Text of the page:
A controversial makeover at The Fairmont Hotel Macdonald’s Confederation Lounge has been put on hold for another year.
The renovations at the lounge won’t begin until March 2020 as drawings are still being finalized for the room’s design.
Word that renovations were being planned came in the spring when the hotel posted artist renderings of the potential makeover on social media.
The post fired up many Edmontonians, who were less than thrilled with the efforts to add a modern edge while still preserving some of the lounge’s retro feel.
Hotel Macdonald general manager Garrett Turta said management will meet this week to look over a second round of drawings.
“It has taken on a little bit more of a historic look with the furniture and stuff,” Turta said. “So I think everyone will be in appreciation of the changes that are coming forward.”
Turta said after the initial furor died down, comments in favour of the modernization outweighed those against it.
Key items — like the Fathers of Confederation painting above the fireplace, some of the crown mouldings and wood panelling — will all be kept.
Turta said the Fairmont brand puts a priority on the historic value of its slate of hotels.
“We take that job very seriously,” Turta said. “One of the things we do is really make sure that we’re maintaining that heritage and history in everything that we do.”
The lounge renovation is part of a $22-million project that will include upgrades to the guest rooms, meeting areas and the Harvest Room restaurant.
Turta said that work has also been delayed from this fall to early in the new year.
“Everything, everything, even the grounds actually are going to be renovated and just touched up,” Turta said. “We’re going to make it a more usable and functional space that people can utilize and enjoy a lot more.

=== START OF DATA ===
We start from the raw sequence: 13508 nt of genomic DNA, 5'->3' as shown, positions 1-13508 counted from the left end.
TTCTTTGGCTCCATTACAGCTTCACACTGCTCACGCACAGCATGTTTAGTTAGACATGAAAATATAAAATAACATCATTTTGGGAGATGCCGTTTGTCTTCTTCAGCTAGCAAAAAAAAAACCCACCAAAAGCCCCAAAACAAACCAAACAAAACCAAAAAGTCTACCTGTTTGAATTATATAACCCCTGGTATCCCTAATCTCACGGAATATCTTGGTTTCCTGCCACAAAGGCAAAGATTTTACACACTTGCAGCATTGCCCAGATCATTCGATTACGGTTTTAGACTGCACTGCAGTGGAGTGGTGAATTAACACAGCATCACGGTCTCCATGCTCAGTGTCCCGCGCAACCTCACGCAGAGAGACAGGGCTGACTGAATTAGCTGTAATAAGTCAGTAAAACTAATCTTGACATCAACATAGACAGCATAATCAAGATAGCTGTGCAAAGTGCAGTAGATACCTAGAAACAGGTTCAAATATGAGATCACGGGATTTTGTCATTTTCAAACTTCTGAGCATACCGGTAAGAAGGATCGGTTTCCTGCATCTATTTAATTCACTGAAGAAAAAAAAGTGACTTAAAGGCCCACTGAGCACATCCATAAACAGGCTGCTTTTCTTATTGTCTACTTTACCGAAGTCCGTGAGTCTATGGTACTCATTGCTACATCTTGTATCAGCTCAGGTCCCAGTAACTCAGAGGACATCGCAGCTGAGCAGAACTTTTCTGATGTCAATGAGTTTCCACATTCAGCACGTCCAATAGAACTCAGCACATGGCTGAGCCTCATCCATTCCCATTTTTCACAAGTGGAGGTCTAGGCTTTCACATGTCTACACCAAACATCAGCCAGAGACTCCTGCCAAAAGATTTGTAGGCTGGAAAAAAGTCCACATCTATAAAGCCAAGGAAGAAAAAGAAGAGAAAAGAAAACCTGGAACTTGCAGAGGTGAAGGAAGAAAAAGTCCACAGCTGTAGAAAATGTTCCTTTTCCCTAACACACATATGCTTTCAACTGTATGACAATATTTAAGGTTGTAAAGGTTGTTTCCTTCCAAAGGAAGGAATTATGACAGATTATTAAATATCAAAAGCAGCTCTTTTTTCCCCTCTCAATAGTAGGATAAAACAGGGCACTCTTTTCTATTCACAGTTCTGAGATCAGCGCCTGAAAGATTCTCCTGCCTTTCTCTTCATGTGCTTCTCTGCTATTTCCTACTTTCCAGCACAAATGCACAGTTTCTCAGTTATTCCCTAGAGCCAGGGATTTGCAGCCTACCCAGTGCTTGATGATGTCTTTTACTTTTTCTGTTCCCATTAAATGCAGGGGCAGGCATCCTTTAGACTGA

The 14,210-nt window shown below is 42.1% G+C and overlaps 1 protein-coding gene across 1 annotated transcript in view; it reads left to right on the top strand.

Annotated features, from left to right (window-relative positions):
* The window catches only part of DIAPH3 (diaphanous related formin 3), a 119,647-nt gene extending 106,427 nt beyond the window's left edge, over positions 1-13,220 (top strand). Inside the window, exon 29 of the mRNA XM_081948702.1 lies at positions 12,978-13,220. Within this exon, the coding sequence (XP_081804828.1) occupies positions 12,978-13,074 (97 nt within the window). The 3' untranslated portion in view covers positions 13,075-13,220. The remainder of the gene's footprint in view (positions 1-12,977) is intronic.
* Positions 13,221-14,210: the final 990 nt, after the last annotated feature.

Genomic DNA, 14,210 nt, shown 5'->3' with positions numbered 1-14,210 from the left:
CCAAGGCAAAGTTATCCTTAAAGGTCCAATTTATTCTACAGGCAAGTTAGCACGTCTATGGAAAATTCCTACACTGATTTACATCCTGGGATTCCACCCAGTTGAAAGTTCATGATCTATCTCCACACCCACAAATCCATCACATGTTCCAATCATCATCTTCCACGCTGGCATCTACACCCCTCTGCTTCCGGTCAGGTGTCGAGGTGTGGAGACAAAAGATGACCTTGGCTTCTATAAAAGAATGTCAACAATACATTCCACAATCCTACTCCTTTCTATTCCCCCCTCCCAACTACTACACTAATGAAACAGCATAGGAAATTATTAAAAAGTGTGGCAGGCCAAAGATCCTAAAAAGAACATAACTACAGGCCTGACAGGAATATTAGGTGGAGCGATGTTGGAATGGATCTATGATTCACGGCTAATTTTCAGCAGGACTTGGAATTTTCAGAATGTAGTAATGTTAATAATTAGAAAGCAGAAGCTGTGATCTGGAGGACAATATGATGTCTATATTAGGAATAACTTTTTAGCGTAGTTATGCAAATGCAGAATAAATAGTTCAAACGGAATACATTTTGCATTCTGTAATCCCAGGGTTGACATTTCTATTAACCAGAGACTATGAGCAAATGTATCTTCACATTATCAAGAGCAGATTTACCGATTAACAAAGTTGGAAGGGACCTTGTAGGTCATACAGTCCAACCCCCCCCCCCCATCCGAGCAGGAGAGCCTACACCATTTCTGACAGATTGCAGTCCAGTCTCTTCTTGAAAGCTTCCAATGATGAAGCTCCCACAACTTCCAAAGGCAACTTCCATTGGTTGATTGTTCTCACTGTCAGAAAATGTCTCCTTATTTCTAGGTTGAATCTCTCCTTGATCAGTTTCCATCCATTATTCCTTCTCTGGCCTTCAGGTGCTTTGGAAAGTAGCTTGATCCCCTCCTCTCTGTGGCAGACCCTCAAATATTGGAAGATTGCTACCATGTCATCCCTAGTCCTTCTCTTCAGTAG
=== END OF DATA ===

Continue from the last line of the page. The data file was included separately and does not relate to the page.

Dan Rose, chair of the Edmonton Historical Board, isn’t surprised people had strong feelings about the lounge’s potential makeover.
“It’s certainly a building that’s always captured the hearts and imaginations of the people of Edmonton because of its unique style and its unique architectural presence as that sort of prairie chateau,” Rose said. “It really is in a lot of ways the grandest, most elegant building of that style and that era that we have in the city.”
Rose said he wasn’t a fan of the original images that the hotel released and is glad to hear they are still finessing the design.
“I would be optimistic that, now that they’ve had some feedback and a chance to reset, that maybe they can find a new direction that really celebrates the heritage of that space.”
He points to the Fairmont Palliser Hotel in Calgary as an example of a hotel that has successfully renovated while staying true to its historical roots.
“At the end of the day, it’s about preserving the integrity and the historic character of that building,” Rose said. “And making sure that we celebrate and recognize the thing that makes that building unique is precisely its historic character.”